Founders of family businesses are usually known for their entrepreneurial drive and spirit. This leads to the members of the following generation experiencing considerable pressure when it comes to the moment of succession as not only are they expected to fill the founders, often rather large, shoes, but they are also supposed to show equal amounts of entrepreneurial zest. This pressure stems from the mistaken assumption, that entrepreneurship is equal to leadership. However, contrarily to common belief, it is not necessary for second-generation family members to be entrepreneurs.
The Balance Between Stability and Vision
Especially when it comes to the transition from the first to the second family generation, there is a great need for family members to show leadership and vision. Whether this manifests itself in entrepreneurial innovation or whether it is expressed through honed managerial skills is not the material point. One of the main factors that will make or break the second generation in its attempt to take over the from the founder, is to what extent changes to and consolidation of existing structures can be undertaken in a unified spirit. In an ideal case, each family member of the second generation will find a position in the company that allows him or her to perform at their best and to contribute successfully to the family firm.
Another argument that links into the fact that entrepreneurship though beneficial is not necessary in each family member, is the fact that the business simply requires different input at different stages of its growth cycle. While the founding stage of the business may primarily need entrepreneurial drive, a next stage might be more successful when dedicated to structuring and efficiency. If such is the case then the second generation members’ primary function should be focused on the direction and administration of the business rather than pursuance of further personal ambition.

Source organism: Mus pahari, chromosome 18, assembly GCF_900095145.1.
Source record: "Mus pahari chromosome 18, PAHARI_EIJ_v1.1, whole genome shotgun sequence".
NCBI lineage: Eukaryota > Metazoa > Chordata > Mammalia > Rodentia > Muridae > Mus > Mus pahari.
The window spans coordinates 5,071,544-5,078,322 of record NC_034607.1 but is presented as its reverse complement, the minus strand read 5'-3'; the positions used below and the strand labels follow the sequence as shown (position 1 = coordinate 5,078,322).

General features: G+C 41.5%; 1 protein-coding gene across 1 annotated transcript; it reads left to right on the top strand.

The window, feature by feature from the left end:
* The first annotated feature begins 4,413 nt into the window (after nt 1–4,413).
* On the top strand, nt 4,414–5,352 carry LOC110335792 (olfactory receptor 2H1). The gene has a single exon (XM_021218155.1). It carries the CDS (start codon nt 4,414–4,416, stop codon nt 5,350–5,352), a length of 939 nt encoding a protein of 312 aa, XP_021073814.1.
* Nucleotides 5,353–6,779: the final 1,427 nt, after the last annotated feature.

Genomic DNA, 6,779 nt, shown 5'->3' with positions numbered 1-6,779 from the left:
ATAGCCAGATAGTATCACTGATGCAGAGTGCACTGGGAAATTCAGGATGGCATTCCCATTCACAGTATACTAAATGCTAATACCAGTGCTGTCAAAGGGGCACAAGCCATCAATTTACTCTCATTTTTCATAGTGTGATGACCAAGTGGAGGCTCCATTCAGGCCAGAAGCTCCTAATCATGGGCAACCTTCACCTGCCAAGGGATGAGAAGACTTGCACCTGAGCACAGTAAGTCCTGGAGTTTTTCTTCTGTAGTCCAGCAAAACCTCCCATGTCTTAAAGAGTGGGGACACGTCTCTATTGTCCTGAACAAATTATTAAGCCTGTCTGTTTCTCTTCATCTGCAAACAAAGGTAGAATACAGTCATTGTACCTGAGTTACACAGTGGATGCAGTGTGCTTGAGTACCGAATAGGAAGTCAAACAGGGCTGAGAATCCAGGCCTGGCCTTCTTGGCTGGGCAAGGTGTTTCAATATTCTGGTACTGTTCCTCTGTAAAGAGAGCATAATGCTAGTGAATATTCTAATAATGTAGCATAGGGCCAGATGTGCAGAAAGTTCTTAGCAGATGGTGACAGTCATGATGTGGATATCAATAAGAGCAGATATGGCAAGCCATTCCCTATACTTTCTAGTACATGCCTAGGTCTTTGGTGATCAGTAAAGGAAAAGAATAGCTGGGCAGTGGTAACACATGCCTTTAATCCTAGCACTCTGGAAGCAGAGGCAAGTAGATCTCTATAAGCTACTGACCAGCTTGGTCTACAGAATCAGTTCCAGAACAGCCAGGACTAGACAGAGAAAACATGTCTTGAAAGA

There is no denying that entrepreneurial spirit can be a desirable trait in a family business member. However, we must always bear in mind that the entrepreneur, who materialises an idea into a successful organisation is unique and imitation is therefore impossible at the outset. Following in footsteps of a successful family entrepreneur can therefore only be accomplished in a satisfactory way, if the next family generation is aware of its strengths and weaknesses and, rather than attempting to be exactly like the founder, finds its own ways to contribute to the family business. Whether this includes much entrepreneurship or not will in no way be an indicator of success.